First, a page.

“Alright, boys and girls!” It’s a common enough call by international educators to their charges. But it makes me cringe. This cry crystalizes a gender binary, implying that there are two categories that all children must fit into. Not only is the male/female dichotomy false from a gender identity perspective, it is biologically incorrect, and it leaves some students out.
About one in 1,500 children are born with sex organs ambiguous enough that a specialist is called in to determine if they should be assigned as male or female. Indeed, up to 1.7% of the global population is estimated to be intersex, meaning they do not meet the biological norms – in one way or another – of what we consider to be male or female. Being intersex is about as common as having red hair. This means that each of the past international schools I worked at are statistically likely to have about 3-5 intersex children in their student bodies (not counting faculty and staff) on any given year.
The ‘Nature’ of Sex
Biological sex is a common argument used to support ‘natural’ gender divisions. While the elements of what we consider to be biological sex are technically measurable, the concept of a strict male/female binary is scientifically unsupported. Though one’s external anatomy may suggests a certain set of sex chromosomes (do you know for sure what yours are?), there are variations they don’t tell you about in health class. For example, some people have an extra X chromosome, and some an extra Y. Some people have only an X, and some carry XY in some cells and XX in others. Even those who have what we think of as the standard XX or XY chromosomes may respond to hormones in such a way that leads to the development of secondary sex characteristics and genitalia other than what we typically associate with that chromosome set. Some people find out that their chromosomes are not what they thought when they go through puberty, or if they try to start a family.
Consider the case of Maria Jose Martinez-Patino, the former Olympic athlete from Spain who, when she forgot to bring her birth certificate to the games and had to do a routine cheek swab to prove she was a woman, found out that she actually had the XY chromosomes typically linked to men. Martinez-Patino failed the ‘gender test’, and was disqualified from the games, though she had always lived and functioned as a woman, and had no reason to feel she wasn’t one. Biological sex is not black and white.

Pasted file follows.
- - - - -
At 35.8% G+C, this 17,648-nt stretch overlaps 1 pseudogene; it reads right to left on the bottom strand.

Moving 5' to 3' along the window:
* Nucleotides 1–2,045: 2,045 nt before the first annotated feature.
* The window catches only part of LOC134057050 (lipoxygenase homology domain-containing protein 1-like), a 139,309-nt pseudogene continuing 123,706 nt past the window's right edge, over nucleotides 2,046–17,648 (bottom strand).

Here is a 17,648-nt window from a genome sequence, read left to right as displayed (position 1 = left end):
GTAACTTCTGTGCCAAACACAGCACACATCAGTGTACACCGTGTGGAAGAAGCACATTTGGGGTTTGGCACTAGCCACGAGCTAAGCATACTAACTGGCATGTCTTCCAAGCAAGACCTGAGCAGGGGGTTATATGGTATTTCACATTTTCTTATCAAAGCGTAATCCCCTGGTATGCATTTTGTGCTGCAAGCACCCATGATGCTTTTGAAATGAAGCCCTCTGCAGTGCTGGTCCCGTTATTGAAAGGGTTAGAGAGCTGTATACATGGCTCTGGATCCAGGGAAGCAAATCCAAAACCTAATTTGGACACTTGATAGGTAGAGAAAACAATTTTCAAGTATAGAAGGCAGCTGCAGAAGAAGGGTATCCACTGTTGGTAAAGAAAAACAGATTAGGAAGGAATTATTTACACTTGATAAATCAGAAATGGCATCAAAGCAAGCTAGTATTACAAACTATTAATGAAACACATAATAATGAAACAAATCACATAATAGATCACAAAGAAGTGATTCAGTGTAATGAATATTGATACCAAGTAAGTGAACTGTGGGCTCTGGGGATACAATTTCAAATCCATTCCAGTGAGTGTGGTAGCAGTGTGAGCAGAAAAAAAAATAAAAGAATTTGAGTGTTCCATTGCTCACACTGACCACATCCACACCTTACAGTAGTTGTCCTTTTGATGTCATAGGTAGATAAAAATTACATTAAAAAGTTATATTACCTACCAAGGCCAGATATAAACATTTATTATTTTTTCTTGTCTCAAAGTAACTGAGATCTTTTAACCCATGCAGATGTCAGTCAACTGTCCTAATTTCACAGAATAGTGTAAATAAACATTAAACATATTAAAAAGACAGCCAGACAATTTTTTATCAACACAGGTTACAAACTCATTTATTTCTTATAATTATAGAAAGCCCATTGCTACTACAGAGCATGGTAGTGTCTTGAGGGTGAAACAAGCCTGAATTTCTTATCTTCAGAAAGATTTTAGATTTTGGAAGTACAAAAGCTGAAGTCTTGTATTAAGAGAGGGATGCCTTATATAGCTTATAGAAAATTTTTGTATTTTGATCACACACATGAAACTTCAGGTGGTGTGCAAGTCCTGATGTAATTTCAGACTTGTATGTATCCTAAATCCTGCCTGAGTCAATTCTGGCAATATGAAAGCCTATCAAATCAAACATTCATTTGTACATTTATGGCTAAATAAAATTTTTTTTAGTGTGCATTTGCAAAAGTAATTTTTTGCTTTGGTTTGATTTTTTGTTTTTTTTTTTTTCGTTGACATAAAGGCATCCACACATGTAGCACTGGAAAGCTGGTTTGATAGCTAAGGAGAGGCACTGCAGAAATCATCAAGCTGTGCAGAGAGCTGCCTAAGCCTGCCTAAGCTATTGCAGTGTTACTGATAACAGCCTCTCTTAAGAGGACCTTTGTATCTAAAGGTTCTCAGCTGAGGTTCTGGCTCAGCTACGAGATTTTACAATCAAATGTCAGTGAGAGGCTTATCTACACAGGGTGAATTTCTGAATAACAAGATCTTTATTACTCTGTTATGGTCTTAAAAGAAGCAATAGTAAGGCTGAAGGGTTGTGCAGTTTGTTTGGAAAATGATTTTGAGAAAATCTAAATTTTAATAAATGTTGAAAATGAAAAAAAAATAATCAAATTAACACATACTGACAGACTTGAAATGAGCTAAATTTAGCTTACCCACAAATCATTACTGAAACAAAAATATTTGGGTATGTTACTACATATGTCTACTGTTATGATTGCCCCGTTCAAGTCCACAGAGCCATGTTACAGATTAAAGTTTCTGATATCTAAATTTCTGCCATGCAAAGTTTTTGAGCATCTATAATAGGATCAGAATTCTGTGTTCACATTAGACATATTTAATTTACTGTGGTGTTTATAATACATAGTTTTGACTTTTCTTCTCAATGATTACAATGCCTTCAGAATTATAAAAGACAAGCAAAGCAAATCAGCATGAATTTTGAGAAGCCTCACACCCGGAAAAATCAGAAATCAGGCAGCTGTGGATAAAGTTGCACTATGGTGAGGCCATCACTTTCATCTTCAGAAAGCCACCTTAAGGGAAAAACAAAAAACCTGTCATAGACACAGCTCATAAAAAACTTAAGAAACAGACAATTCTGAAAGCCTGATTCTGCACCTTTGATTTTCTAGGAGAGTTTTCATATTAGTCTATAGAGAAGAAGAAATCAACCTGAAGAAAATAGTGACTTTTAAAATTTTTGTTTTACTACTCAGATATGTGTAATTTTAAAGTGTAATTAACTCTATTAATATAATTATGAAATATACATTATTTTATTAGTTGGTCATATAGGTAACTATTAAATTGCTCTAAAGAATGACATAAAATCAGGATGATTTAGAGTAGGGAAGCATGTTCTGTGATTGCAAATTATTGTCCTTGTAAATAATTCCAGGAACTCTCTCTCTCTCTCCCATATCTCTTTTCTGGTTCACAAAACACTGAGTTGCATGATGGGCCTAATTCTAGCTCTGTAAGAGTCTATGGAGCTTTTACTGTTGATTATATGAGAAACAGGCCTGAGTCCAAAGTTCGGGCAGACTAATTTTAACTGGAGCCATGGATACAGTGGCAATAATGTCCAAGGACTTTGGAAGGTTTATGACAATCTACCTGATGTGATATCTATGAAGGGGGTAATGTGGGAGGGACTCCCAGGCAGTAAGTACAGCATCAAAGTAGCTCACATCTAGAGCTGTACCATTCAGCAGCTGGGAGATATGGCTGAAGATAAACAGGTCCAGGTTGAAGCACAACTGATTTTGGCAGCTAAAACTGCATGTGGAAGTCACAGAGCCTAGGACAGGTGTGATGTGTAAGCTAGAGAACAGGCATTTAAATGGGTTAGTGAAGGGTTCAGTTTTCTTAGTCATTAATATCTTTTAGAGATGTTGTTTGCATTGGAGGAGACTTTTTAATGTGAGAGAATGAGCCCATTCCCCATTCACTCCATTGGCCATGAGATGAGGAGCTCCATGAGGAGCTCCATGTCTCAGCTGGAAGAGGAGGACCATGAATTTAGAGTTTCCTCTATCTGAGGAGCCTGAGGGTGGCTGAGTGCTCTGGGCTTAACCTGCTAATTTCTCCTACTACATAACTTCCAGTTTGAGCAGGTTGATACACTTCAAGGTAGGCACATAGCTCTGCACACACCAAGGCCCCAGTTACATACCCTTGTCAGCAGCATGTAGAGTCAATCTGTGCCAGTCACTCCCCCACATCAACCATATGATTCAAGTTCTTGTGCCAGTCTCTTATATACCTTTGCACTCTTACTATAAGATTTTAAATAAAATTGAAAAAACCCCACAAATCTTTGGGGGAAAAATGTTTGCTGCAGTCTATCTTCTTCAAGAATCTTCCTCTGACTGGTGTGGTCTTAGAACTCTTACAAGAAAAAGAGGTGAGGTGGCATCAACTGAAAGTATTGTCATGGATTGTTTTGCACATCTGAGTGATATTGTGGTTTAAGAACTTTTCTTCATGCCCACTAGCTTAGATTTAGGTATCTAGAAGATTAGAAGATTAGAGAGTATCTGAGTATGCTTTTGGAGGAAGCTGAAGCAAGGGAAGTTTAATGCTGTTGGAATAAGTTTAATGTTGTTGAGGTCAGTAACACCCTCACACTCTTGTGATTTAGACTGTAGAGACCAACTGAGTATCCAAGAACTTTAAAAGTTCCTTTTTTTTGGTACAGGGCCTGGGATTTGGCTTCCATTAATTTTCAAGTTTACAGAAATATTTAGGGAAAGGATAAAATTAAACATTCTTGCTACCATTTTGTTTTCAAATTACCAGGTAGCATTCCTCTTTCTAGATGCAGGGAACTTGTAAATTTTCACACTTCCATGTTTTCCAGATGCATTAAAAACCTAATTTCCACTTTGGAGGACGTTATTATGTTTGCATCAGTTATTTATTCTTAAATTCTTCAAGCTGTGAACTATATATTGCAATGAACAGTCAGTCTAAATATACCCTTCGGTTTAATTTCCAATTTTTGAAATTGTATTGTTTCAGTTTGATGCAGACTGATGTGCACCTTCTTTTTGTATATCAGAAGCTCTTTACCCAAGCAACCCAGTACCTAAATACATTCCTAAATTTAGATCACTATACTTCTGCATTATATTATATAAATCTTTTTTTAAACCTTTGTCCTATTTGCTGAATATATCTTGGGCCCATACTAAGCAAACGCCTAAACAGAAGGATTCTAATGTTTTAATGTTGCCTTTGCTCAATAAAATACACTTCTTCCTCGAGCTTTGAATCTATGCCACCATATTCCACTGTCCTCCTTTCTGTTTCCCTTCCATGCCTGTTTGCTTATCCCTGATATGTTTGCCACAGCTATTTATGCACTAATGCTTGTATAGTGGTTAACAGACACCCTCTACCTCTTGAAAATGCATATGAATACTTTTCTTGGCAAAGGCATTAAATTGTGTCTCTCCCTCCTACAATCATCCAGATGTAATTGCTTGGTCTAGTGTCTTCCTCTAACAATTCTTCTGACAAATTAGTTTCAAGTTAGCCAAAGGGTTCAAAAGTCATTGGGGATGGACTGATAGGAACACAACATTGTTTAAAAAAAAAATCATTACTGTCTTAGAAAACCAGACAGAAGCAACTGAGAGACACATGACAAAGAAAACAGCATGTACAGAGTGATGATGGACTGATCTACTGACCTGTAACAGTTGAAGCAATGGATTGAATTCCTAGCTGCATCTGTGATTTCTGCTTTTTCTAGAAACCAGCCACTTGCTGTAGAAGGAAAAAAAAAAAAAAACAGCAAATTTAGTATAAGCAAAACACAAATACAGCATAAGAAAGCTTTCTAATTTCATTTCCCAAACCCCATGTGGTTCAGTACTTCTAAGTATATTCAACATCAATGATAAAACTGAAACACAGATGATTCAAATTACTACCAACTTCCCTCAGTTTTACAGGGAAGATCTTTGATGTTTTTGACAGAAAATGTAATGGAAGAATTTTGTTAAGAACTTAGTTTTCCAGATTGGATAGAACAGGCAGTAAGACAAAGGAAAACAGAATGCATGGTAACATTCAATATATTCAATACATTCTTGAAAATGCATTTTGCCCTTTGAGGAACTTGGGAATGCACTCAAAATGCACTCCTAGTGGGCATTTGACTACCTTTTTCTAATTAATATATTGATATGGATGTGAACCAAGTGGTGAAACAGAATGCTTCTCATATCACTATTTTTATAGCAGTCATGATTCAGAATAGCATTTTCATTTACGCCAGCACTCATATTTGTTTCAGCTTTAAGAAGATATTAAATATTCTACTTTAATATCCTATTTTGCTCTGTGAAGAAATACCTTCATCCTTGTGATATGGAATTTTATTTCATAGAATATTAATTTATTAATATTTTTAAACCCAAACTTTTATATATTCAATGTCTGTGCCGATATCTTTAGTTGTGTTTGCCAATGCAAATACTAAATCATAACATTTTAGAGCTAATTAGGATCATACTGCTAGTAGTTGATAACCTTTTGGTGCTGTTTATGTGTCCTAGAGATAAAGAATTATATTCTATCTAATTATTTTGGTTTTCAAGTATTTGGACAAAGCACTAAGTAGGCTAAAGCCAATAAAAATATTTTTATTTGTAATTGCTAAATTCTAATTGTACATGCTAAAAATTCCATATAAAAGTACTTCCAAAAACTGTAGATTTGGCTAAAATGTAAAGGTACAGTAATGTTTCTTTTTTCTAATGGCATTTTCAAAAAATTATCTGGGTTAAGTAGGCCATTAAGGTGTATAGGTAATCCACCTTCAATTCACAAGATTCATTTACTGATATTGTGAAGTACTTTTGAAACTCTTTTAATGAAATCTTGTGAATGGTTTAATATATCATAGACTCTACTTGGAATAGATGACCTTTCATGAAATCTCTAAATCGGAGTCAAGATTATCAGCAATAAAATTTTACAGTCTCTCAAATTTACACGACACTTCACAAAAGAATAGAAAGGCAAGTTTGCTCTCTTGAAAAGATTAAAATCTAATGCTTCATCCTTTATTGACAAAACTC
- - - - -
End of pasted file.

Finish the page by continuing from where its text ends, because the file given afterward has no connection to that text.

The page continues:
Let us discontinue the archaic practice of segregating students into metaphorically pink and blue boxes. These are social constructs that restrict children from actualizing the nuanced individuals that they are. Rather than addressing a group as boys and girls, consider some inclusive alternatives: Students. Scholars. Class 2B. Dr. de Beauvoir’s class. Hufflepuff House. Dolphins (or your school’s mascot). Sophomores. Sixth graders. Learners. Leaders. Explorers. Investigators. Inventors. The reason I get out of bed every morning. Travelers. Readers. Writers. Scientists. Artists. Creators. Example-Setters. Collaborators. Our future.
How do you inclusively address a group of students?
 Meyer-Bahlburg, H.L. (2005). Introduction: Gender dysphoria and gender change in persons with intersectionality. Archives of Sexual Behavior, 34(4), 371-373.
 Fausto-Sterling, Anne (2000). Sexing the Body: Gender Politics and the Construction of Sexuality. New York, NY: Basic Books.
 Dreger, A.D. (1998). A history of intersexuality: From the age of gonads to the age of consent. University Publishing Group: Hagerstown, MD.